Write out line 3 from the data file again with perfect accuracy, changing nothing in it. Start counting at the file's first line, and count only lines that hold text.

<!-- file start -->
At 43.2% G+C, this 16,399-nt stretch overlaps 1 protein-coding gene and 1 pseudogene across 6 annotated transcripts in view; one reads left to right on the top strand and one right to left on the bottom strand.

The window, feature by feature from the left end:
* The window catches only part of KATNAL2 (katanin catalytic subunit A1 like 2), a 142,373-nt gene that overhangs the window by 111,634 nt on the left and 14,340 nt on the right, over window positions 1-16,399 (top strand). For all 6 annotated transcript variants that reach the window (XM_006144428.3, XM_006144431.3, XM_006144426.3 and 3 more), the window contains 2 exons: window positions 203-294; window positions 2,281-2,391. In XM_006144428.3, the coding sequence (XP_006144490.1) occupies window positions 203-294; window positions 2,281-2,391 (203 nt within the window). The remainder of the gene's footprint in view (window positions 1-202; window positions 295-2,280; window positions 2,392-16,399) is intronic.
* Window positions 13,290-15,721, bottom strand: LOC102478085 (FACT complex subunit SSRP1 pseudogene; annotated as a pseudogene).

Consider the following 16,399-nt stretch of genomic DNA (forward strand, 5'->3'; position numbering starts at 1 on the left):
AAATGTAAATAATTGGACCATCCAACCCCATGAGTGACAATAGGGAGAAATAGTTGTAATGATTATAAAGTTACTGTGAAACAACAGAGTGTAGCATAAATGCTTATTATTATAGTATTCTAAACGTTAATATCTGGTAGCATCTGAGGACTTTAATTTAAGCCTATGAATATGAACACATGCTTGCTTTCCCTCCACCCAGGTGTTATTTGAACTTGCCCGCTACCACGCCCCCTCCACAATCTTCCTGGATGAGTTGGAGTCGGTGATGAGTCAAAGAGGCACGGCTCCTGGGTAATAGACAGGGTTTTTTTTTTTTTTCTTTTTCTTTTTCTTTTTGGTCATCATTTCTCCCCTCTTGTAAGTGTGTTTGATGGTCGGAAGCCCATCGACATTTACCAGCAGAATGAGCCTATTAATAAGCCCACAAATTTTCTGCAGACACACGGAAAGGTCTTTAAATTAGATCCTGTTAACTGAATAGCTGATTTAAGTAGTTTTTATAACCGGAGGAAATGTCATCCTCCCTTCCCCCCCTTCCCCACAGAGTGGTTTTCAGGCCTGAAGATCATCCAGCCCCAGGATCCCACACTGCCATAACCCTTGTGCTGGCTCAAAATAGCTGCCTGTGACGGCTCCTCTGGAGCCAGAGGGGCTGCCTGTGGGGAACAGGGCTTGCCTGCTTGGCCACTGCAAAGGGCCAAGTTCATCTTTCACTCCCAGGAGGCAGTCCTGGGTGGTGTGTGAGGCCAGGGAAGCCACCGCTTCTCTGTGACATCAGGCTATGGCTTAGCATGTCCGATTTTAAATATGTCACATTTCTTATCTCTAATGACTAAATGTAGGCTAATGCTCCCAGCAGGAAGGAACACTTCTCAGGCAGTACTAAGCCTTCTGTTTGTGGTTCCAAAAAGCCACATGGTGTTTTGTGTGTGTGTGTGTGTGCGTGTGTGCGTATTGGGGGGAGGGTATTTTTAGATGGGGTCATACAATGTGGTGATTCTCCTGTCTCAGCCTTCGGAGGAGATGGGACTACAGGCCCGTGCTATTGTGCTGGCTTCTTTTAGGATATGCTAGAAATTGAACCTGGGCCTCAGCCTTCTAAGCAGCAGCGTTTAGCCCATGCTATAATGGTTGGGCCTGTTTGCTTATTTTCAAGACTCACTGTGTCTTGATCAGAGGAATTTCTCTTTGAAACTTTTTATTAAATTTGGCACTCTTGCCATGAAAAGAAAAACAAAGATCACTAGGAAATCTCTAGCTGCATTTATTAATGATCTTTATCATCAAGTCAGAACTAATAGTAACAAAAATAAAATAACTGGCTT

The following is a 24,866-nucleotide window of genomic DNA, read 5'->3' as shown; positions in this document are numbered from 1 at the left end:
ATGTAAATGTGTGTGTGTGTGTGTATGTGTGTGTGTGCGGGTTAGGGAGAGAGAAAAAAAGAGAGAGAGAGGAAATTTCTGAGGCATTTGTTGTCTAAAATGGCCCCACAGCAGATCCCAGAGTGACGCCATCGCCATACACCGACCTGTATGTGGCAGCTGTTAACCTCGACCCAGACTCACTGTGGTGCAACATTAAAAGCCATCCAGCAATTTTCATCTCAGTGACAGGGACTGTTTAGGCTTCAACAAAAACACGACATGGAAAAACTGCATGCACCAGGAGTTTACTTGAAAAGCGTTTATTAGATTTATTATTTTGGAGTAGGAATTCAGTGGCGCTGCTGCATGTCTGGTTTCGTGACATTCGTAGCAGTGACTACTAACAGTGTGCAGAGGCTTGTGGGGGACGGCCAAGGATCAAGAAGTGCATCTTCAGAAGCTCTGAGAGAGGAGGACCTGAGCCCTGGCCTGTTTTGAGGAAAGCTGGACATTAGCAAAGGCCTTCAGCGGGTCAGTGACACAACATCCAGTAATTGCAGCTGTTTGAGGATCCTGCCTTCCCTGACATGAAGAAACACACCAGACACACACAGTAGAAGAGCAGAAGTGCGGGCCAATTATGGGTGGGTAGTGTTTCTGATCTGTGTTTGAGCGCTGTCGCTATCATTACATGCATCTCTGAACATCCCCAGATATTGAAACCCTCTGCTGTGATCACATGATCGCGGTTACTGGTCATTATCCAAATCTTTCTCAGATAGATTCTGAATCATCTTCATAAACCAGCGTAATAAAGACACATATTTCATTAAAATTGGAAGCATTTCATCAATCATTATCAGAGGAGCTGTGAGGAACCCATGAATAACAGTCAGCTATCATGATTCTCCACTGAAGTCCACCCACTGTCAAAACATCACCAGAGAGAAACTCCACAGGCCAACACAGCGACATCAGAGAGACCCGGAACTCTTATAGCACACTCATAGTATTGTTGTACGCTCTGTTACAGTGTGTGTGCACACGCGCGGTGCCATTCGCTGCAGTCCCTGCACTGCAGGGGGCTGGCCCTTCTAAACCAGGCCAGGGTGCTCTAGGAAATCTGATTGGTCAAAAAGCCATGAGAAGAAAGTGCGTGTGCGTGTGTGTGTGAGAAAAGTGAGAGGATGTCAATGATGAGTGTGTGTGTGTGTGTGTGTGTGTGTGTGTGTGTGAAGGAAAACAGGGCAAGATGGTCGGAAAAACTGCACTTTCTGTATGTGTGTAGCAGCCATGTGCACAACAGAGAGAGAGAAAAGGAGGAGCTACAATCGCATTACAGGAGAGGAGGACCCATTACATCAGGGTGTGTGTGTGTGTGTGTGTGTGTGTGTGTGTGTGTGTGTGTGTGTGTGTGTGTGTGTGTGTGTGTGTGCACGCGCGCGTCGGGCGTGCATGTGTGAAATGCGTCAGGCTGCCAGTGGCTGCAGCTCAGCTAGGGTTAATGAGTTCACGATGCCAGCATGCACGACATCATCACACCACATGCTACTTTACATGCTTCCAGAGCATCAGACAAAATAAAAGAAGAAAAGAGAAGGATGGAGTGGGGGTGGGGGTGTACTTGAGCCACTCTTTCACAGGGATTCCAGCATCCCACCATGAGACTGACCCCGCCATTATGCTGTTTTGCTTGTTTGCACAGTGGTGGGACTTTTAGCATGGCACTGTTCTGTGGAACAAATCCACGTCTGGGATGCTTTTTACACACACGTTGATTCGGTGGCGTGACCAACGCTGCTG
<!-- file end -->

* The window catches only part of KATNAL2 (katanin catalytic subunit A1 like 2), a 142,373-nt gene that overhangs the window by 111,634 nt on the left and 14,340 nt on the right, over window positions 1-16,399 (top strand). For all 6 annotated transcript variants that reach the window (XM_006144428.3, XM_006144431.3, XM_006144426.3 and 3 more), the window contains 2 exons: window positions 203-294; window positions 2,281-2,391. In XM_006144428.3, the coding sequence (XP_006144490.1) occupies window positions 203-294; window positions 2,281-2,391 (203 nt within the window). The remainder of the gene's footprint in view (window positions 1-202; window positions 295-2,280; window positions 2,392-16,399) is intronic.